A solid resource for software developers. Essentially, it provides a detailed and prolonged practical look at the broader context that is often missing in typical design pattern/GoF type books. There is a lot of real code and explanation here. And the code displayed generally isn't some sort of pared down or contrived example. My only beef is that I found some aspects of the layout to be rather tedious, and while initially the format seems attractive and effective, by the end it seems too busy and perhaps even grating due to repetition.
Really useful reference material. You need to be comfortable with design patterns in order to fully appreciate the message of this book. The mechanics for each type of refactoring is refreshing as we're often introduced to design patterns or refactoring from a singular example. This book bridges the gap between an existing solution to one that uses design patterns.
Refactoring and design patterns are all fascinating in the world of programming on their own, and now that they are put together in one book, it makes reading the book even more engaging. The book describes the favorable conditions for refactoring so that you can identify the pattern, then explains the refactoring method step by step, and finally applies it to a piece of code from a real application. The output of your work is a refactored code that follows one of the design patterns. Book is so informative and inspirational and give you good ideas for refactoring and using design patterns.
Personally I expect more the book, nevertheless it gave me quite an impression. The book gave a lot of code example but unfortunately some of them is unclear, which need me to stare at the code several minutes till I understand the author intention. Good book a software engineer who want to know design pattern deeper, but i don't recommend this book for beginner.
This should for sure be your first book about patterns. I really enjoyed the approach in this book, it is very well explained. Joshua Kerievsky first shows the problem and then refactors the code step by step into a pattern. Why did I enjoy the approach? Because giving you a pattern catalog and just going over patterns isn’t enough. You need to understand when to use patterns and not to use it prematurely, maybe you won’t even need it. When you see the “bad” code and you take steps to refactor it into a pattern you start appreciating that pattern more.
The book drives you into the world of patterns in a very didactic way. Easy to read, engages you to use the patterns and also, very important, when not to use it. Full of stories and real examples, it shows you the decision process to when to use a pettern or another, or not use it at all. Not using patterns is an enemy, overengineering is an enemy as well.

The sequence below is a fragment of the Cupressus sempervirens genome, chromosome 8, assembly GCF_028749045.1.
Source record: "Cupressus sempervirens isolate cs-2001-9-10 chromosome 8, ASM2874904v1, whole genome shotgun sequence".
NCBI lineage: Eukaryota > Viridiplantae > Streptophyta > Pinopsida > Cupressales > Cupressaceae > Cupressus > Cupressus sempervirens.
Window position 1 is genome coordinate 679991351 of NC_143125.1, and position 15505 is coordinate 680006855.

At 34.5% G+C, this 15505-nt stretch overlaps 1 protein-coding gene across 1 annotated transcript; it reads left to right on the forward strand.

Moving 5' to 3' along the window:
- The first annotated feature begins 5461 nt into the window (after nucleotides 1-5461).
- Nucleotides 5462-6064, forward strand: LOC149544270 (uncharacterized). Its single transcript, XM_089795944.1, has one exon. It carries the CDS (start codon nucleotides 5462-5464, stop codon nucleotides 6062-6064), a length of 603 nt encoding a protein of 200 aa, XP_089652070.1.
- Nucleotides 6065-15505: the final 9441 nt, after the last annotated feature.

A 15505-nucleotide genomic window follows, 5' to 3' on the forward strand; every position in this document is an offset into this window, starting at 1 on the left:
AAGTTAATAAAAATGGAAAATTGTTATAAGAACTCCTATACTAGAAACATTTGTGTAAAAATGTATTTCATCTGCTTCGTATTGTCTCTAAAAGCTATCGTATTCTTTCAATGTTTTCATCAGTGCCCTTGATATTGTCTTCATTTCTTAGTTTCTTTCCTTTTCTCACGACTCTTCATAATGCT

I liked introductory chapters talking about attitute to refactoring & patterns. But detailed mechanics description for refactorings seemed too boring. Also many patterns were left in the shadows. Perhaps i may recommend to read this book, especially concrete refactorings before reading GOF or other patterns books.
Very good book which is for me a level 2 after Martin Fowler’s refactoring. It is very similar as it provides theory followed by a catalog of refactorings. The code smells, refactorings and design patterns are clearly explained and the examples are powerful ways to understand them in Java. However, even more than the refactoring book, many refactorings only apply to OOP… hence the 4 stars.
Refactoring is my favorite topic in Software Quality. This book has only made me an even a bigger Merciless Refactorer. I like the way Joshua put the focus on learning the problem and not the solution.
The more interesting version of "Design patterns" by GoF and a lightweight substitute of one third of "Agile software development - Patterns practices principles". The natural continuation of Fowler's "Refactoring"
Sem dúvidas é um dos melhores livros sobre o assunto. O Autor aborda as técnicas de uma maneira mais interessante, fazendo uma divisão onde ele dá um contexto sobre o tema, um roteiro de como, onde e quando aplicar e não aplicar, seguido de uma explicação detalhada sobre os padrões.
This book is an excellent combination of Design Patterns and Refactoring. It's perfect if you're looking to improve your understanding of design patterns and/or refactoring, but it really shines if your goal is to understand how they both work together. Rather than thinking of design patterns as things you cook into your program, which is what usually leads to "design pattern abuse," this book recommends you start with a simple design first, and evolve to design patterns if you start noticing "code smells" that are ideally solved with them, unless you know without a doubt that you will need them.
This book is organized exactly like Refactoring, and looks very simiilar in its layout. Unlike Refactoring, this book isn't quite so useful as a cookbook of common refactorings. Its refactorings are very uncommon, but the situations that need them REALLY need them. So, as the Afterword recommends, don't try so hard to get good at these refactorings. Instead, use it to understand the thought processes that lead to those refactorings. Don't memorize this book--"grok" it.